While the results of the Affordable Care Act can be argued to some degree, the success of the #GetCovered campaign cannot. With over 20 million more insured people to date, and a social campaign that told their stories, #GetCovered was a shot across the bow to would-be detractors.
6. But First, Let NASA Take a Selfie
NASA is a bit of a darling in the social media world. Between its NASA Socials program and the agency’s willingness to engage across different platforms, it has found advocacy far outside of the United States.
For Earth Day 2014, NASA took an interesting approach and capitalized on an existing base of proactive users. NASA asked people to send photos of themselves from around the world. The agency then took the photos, melded them all into a gigapixel photo collage, and created an astounding map of the earth.
7. Fandango Masters UGC
Fandango strikes a fun balance with its Facebook-based caption contests. The company posts a photo or frame from a current movie, and asks fans to caption it. The chosen winner gets a pair of tickets to see the movie of their choice.
The magic here is in how much engagement Fandango sees for a prize that costs them next to nothing. (We all know that the snacks and drinks are the money makers anyway!) The company knows that, for their fans, the prize is less about the tickets and more about the dopamine hit that they’ll get from seeing Likes pile up on their suggestions.
8. The Legend of Harley-Davidson
Harley-Davidson may still be the leading motorcycle seller in the United States, but even as worldwide demand continues to rise, the lumbering giant is seeing sales fall. A big part of this is due to Harley’s aging customer base. The company knows that it has to make a big push into messaging that resonates with younger buyers.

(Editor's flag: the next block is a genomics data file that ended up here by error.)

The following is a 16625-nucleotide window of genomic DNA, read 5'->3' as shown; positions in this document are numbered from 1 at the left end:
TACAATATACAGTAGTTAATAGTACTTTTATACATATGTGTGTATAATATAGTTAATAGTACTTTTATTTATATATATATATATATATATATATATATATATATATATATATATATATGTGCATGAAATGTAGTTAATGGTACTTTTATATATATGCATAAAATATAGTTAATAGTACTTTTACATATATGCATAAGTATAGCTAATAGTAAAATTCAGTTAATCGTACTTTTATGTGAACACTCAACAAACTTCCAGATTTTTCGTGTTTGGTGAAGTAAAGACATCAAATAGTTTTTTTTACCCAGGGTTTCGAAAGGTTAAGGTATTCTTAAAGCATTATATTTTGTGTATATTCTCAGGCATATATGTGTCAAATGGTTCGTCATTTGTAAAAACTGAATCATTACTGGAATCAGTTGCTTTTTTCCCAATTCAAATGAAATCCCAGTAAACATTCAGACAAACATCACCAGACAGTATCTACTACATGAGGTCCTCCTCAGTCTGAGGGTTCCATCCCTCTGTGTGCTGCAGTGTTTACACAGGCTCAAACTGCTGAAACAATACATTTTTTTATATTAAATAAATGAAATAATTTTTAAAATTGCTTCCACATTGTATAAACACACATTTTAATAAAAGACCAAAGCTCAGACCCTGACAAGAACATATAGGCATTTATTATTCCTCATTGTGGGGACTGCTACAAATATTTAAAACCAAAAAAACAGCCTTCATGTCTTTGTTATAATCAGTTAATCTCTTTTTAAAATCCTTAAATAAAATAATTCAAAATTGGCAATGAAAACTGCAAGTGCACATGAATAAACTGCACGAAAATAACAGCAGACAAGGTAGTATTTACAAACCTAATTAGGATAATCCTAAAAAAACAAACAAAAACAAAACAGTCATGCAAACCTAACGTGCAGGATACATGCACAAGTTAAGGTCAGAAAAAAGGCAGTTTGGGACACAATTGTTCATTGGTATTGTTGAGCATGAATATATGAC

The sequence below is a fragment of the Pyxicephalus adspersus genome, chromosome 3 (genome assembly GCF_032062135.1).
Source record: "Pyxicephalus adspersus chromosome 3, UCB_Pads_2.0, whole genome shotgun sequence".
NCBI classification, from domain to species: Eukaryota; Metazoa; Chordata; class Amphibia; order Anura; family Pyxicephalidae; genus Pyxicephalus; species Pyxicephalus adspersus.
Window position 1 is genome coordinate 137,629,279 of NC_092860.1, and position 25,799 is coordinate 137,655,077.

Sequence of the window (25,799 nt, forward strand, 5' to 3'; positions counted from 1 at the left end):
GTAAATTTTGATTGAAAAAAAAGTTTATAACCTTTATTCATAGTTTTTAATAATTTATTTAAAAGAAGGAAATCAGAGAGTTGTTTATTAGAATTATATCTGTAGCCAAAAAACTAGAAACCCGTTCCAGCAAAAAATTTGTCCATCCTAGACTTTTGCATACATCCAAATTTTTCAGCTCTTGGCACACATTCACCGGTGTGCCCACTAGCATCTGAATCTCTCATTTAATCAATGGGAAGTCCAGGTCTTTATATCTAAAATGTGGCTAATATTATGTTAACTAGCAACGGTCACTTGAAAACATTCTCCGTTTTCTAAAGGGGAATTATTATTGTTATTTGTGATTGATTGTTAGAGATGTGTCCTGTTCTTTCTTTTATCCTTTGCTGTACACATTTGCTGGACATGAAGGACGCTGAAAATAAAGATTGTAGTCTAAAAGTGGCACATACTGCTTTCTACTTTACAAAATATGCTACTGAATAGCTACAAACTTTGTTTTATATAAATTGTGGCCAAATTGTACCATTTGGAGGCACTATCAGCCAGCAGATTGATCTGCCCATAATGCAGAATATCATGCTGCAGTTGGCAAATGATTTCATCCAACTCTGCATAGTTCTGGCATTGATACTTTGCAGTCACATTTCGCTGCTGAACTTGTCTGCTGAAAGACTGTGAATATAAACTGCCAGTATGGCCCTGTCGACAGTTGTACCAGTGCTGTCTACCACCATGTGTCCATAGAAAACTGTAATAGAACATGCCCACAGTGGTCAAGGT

The moto maker brought out the Live Your Legend campaign in early 2016, and has found some pretty great success. It currently has over 81,000 posts across Instagram, and over 100,000 more on Facebook. When you’re trying to raise the awareness of your brand to a younger market, there’s hardly anywhere better.
9. Walt Disney Shares Ears, and Dollars
Walt Disney’s liberal use of social has led to some amazing campaigns over the years. One of its most recent is also one of its most successful. The #ShareYourEars campaign encouraged Disney fans to share their photos with the hashtag. For each photo shared, Disney would donate $5 to the Make A Wish Foundation, up to $1,000,000.
Disney followed an old rule of interaction – don’t make the user change their behavior. Park visitors are prone to sharing their selfies anyway, so the “feel good” benefit of adding a hashtag was an easy transition. The campaign surpassed even Disney’s expectations, eventually garnering over 200,000 shares, which Disney echoed by upping its donation to $2 million.
10. WestJet Makes 12,000 Dreams Come True
How do you own national media for an entire day, while involving every single person in your organization? If you’re WestJet, you perform 12,000 small “miracles” in 24 hours. From a hot meal for a homeless person to sending a veteran and his family to Hawaii, the company found ways to interact on a personal level with people from around the world.
WestJet pulls on heartstrings through the video, and relied on the collective desire to do good through the holidays. We could say so much more, but this 4-minute video is a better use of your time.
11. Heineken Brings Worlds Together
In a timely move after a Pepsi ad flopped, Heineken found a way to raise conversation around its brand by showing that we aren’t so different after all. The video, and its associated #OpenYourWorld hashtag, has garnered nearly 12 million views in its first three weeks, and rave reviews from the media and customers alike.
The video’s success can be attributed to having the courage to face tough scenarios. It focuses on hot-button topics in today’s climate, then shows how people of vastly different opinions can still work together. The placement of “having a discussion over a Heineken” only appears at the end of the video.
12. BuzzFeed Makes Tasty Videos
Tasty, a food-focused section of the BuzzFeed domain, follows the methodology that the brand uses elsewhere. List posts, tips, and reaction videos are the standard, but it’s the 1-minute recipes that are the star of the show. These videos garner tens of millions of views across the site, Facebook and Instagram, helping to raise awareness for the BuzzFeed brand of content.
The key to Tasty’s success is in having quick, bite-size content that is also topical. You’ll see recipes for Super Bowl parties, Mother’s Day,…